22 November 2010

Fifteen Movies

My friend Denise has done one of those Facebook meme things, where you list 'fifteen movies that have influenced you and that will always stick with you', challenging her mates to do likewise. It didn't take me long to hammer out a list of my own, resisting the urge merely to list my favourite films, but having done that I felt an urge to say why I picked these. I did a similar thing last year with books. So, here goes...

1. Seven Samurai
My favourite film, bar none. It's intelligent and beautiful and humane, and there's not a wasted frame in it. I couldn't come close to picking a favourite moment - that opening silhouette of the horses against the sky, the shot of the village from above, old Gisaku's grimacing face, Kambei's haircut, Gorobei's chuckling, Kyuzo's duel, the flower, Kikuchiyo at the waterwheel, the horse in the rain... It's surely no coincidence that my favourite film as a child was, for a while, The Magnificent Seven, or that even now I'm a big fan of A Bug's Life. This was also, as it happens, the first subtitled film that I ever watched from beginning to end.

2. Star Wars: A New Hope
Look, I'm a bloke, what do you expect? I'm not sure any film has ever brought me as much joy. Unlike 'Seven Samurai', this isn't a film that could ever be on a pedestal; it has faults galore, and I can see them all, and I still love it. Sure, it'd be a better film without them, but it'd be a different one. I love it as it is. Sometimes our cracks are part of who we are. And I still think its opening sequence is superb.

3. Casablanca
Like 'Star Wars', the cliches really do have a ball in this film, and Pauline Kael had a point when she said that this is the classic instance of how entertaining a bad film can be. Still, it's sparklingly witty, has perhaps the most exhilarating scene in the history of cinema, and for me stands out as the classic modern take on the Arthurian love triangle. And, of course, it underpins both When Harry Met Sally and Deep Space Nine. Of course.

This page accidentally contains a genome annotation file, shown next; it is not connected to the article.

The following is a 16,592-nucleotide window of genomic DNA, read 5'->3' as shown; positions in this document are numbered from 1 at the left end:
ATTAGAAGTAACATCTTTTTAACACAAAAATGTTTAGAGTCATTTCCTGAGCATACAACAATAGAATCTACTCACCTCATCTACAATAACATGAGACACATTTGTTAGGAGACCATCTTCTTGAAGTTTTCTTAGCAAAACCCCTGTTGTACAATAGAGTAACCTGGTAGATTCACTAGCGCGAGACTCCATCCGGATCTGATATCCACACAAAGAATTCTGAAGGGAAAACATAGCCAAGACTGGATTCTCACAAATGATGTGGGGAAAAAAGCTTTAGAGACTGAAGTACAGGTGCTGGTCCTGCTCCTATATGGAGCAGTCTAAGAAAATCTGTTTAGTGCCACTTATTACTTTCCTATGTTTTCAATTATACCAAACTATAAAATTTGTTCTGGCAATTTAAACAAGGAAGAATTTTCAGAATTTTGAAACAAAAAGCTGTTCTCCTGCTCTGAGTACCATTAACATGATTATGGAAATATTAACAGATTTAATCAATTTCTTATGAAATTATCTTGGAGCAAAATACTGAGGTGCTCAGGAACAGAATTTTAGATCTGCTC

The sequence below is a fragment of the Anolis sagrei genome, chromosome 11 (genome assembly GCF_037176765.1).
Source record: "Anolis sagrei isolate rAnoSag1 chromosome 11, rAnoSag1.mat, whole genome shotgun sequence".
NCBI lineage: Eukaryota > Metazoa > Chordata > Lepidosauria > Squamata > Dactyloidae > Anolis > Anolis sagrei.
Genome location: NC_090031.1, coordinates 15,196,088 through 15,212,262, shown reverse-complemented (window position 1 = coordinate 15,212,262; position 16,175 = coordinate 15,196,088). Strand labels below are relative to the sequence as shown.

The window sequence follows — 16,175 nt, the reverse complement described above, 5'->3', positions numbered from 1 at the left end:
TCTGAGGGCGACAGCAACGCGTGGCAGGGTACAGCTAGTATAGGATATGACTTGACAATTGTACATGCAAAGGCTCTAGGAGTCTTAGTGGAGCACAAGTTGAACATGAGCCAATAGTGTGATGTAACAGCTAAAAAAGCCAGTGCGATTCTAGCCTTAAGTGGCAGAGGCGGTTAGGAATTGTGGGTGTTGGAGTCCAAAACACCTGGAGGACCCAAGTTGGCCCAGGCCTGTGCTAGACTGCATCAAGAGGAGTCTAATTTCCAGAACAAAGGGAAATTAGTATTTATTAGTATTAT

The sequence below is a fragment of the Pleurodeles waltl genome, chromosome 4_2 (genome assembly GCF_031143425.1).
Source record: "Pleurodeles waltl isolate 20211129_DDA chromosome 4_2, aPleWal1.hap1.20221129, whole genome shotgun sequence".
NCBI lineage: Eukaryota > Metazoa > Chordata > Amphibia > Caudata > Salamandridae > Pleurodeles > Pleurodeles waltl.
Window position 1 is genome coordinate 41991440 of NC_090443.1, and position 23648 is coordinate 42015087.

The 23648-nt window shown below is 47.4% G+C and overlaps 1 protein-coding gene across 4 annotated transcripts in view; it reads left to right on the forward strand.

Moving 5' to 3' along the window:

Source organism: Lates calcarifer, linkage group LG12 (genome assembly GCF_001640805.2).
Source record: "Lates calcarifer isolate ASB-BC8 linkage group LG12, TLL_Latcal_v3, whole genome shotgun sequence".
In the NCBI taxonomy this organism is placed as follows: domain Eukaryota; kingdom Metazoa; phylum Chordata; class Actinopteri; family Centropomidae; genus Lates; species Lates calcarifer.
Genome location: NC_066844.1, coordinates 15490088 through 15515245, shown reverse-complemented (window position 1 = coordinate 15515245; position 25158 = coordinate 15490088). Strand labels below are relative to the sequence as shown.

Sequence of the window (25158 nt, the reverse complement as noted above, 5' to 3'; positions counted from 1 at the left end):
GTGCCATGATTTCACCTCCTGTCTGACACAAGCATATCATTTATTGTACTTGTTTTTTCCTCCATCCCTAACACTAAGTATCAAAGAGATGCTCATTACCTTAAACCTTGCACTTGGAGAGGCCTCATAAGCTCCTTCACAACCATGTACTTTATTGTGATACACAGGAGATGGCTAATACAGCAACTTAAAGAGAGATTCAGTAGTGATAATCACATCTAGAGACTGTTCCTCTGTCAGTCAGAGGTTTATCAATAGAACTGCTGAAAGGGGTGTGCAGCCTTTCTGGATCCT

4. The Maltese Falcon
I like quest stories, and I especially like futile quests. John Huston did them better than anyone, whether in Treasure of the Sierra Madre or The Man Who Would Be King, or in this early masterpiece. I'm not convinced that the film's quite as deliciously dark as Hammett's novel, but it has the great Peter Lorre in it, which more than makes up for that, and there's something awe-inspiring about how Sidney Greenstreet fills the screen!

5. Scaramouche
Yeah, I can't defend this. Even hardcore swashbuckler lovers get embarrassed by this one. So what? My younger brother has said that my love for even ropey swashbucklers is my curse, but I don't care. Scaramouche may not be The Adventures of Robin Hood or The Mark of Zorro, but I've loved it since I was a small boy, and I love it now. The colours are gorgeous, the dialogue is hilarious, Janet Leigh is stunning, the long swordfight is breathtaking, and the final scene is wonderful if you don't think about it for too

6. The Birds
Sure, it's not Hitchcock's best film, or even my favourite of his films - that'd surely be either Rear Window or Vertigo - but it was the gateway drug for me, to a point where I now have almost two dozen Hitchcock gilms on my shelves! I saw it when I was about ten, and to this day find it one of the most weirdly unnerving films I've ever seen.

7. The Silence of the Lambs
This was the first film I ever saw in the cinema more than once, and the first time I saw it my knees hurt for hours afterwards, as they'd been tensed so tightly during the film. I've since read and loved the book, and think this well deserved its Oscar Royal Flush; as adaptations go, it rivals To Kill a Mockingbird, and though this film lacks an Atticus Finch, it does at least have a Clarice Starling. For all that Hopkins gets the plaudits for this one, and for all that I've ruined the film for others by reading Agony Aunt columns in his voice, I still think this is Jodie Foster's film.

8. Reservoir Dogs
I saw 'Silence of the Lambs' more than once in the cinema, but the following year I saw 'Reservoir Dogs' four times. I've not seen it in years, and it's a conspicuous gap in my dvd collection, and it's not even one I'm in a hurry to fill, but its impact on me at the time was undeniable. The dialogue astounded me, the claustrophobic staginess of it thrilled me, and above all I was fascinated by the fact that the film was almost - though not quite - in real time. Real-time films like High Noon and Before Sunset have delighted me ever since.